This is the painting hussars part three and its just to bring you up to date with the finished models. When we left them the model was completely base coated, and block coated and I had mounted the figure on his horse, which I had previously painted.
We will go over painting horses at some future date, as it is still a mystery to me though I am improving.
So we have a nicely finished block painted Hussar ready to go on his horse and the first thing we need to do is use some quickshade on him. I used the dark tone, which is the black quick shade, and I don’t dip the figure as the instructions say instead I paint it. Painting the dip over the figure allows me a certain amount of control, and it means that you make sure that everything get covered nicely and don’t end up flicking quickshade down my garden, as the instructions suggest. It does make me feel in control; like I am painting it rather than just dipping it in a tin and forgetting it.
Once the figure has been painted with dip and let to dry I check it. Though I do look to check the quickshade is going in the right place, the one thing is that you don’t really know until its dry, where it will go. So you have to let it settle and go in all the creases.
Once they were dry (I let the it dry at least overnight and there is an argument to let it dry longer), and then it is time to matt the figure down. The initial appearance after quickshade is “oh no I have ruined my model”, you haven’t! Carry on with the process and the next stage of the process is to use the army painter matt spray to matt the figure again. Matt varnish can be very temperamental so do make sure to shake it very very well; a good five minutes or so. I have never had a problem over shaking, but I have ruined by under shaking, and then do a quick test spray on a piece of card. This is because if you are like me and have a number of spray cans on your shelf then its so easy to pick up the wrong can, and I have heard of so many people who have sprayed their beautiful models silver…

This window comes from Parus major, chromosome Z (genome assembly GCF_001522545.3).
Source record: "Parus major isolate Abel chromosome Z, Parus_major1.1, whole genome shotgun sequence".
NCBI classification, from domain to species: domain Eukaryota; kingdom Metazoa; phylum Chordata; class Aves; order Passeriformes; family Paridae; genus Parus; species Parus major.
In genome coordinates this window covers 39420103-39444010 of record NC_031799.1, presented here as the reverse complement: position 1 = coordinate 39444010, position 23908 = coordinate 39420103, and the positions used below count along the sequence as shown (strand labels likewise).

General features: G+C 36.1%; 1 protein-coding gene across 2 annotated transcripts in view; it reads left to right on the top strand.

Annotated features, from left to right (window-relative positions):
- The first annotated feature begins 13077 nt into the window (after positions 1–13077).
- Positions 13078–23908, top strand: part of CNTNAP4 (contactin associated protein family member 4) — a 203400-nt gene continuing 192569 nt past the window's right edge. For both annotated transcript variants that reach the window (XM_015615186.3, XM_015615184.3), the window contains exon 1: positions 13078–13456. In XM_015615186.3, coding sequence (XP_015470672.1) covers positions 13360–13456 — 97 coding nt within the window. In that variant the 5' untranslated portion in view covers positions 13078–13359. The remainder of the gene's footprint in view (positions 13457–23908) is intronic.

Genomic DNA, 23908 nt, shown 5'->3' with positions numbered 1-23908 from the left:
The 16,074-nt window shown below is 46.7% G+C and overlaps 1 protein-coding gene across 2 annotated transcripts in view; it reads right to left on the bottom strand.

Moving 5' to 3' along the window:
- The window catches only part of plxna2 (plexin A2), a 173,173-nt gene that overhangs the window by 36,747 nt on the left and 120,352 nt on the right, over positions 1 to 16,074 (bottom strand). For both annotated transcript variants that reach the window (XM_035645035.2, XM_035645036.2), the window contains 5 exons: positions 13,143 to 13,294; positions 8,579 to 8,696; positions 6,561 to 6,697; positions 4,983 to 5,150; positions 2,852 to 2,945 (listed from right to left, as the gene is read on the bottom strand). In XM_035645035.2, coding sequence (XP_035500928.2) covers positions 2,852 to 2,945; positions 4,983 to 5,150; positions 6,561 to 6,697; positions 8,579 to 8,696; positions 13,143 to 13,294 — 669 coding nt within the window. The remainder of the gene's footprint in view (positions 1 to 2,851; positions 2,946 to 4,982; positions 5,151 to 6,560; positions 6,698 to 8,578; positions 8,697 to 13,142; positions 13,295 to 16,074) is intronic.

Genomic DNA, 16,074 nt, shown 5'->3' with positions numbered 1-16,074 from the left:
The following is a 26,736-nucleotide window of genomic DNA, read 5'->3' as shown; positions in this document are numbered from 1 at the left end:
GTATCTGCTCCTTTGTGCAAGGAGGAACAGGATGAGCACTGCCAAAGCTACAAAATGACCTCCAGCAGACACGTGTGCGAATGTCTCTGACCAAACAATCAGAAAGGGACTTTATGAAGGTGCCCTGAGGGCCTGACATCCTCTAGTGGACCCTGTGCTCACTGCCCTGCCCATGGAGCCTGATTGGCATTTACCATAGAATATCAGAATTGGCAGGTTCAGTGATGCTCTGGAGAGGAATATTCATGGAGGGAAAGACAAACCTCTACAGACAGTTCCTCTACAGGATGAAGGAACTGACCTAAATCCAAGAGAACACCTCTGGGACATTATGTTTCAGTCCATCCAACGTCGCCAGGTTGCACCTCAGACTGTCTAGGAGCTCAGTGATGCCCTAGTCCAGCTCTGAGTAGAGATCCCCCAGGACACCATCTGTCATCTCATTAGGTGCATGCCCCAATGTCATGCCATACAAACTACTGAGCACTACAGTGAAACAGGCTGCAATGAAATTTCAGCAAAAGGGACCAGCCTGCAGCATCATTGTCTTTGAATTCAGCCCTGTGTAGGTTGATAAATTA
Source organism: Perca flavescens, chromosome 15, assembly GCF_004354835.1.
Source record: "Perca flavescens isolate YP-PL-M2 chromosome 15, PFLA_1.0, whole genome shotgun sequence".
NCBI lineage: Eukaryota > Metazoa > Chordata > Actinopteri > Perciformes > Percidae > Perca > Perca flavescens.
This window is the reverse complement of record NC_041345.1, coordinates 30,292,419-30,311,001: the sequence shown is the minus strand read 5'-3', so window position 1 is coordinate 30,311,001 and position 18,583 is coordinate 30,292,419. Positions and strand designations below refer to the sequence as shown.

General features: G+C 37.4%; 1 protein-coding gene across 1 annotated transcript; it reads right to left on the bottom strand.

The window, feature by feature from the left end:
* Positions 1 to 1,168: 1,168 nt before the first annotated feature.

I spray from around 20cm away in pulses, not a blast, I’d rather go back and respray rather than have it fog and mist.
The one other thing I will do is take the matt white and go back over any white that had been too dirtied down such as the fur on pelise and tuft on front of the bearskins. Also on the sword paint the edges in a nice bright silver, which gives the sword a nice shiny edge.
He is then mounted on his horse, and based.
The basing technique I use is to first of all paint base in chocolate brown or Vallejo black brown, then cover in PVA and use Arcane Scenery Forest Scatter. This gives you earth colour to start with. Then I use Army Painter tufts, and I have a thing for the meadow tufts, and on some of the bases I have used some Highland ones too. And finally some static grass, and for this I used Expo
flowered field which is a nice bright green. The basing doesn’t take too long and gives a nice effect.
On a couple of the figures I decided to go back and paint the eyes. One of the beauties of quickshade is that it can bring our the features of the faces, unfortunately sometimes this makes them look rather zombie like, so I went back and painted the eyes. Which even at this scale is an art in itself, and you may notice on if my men has rather staring eyes…
They were taken to the table last week in Sharp practice, where they managed to flank very nicely. Unfortunately a French counter charge left them under the charge of the cannon that they were attempting to charge. So not the most glorious start to their career but I hope it will improve!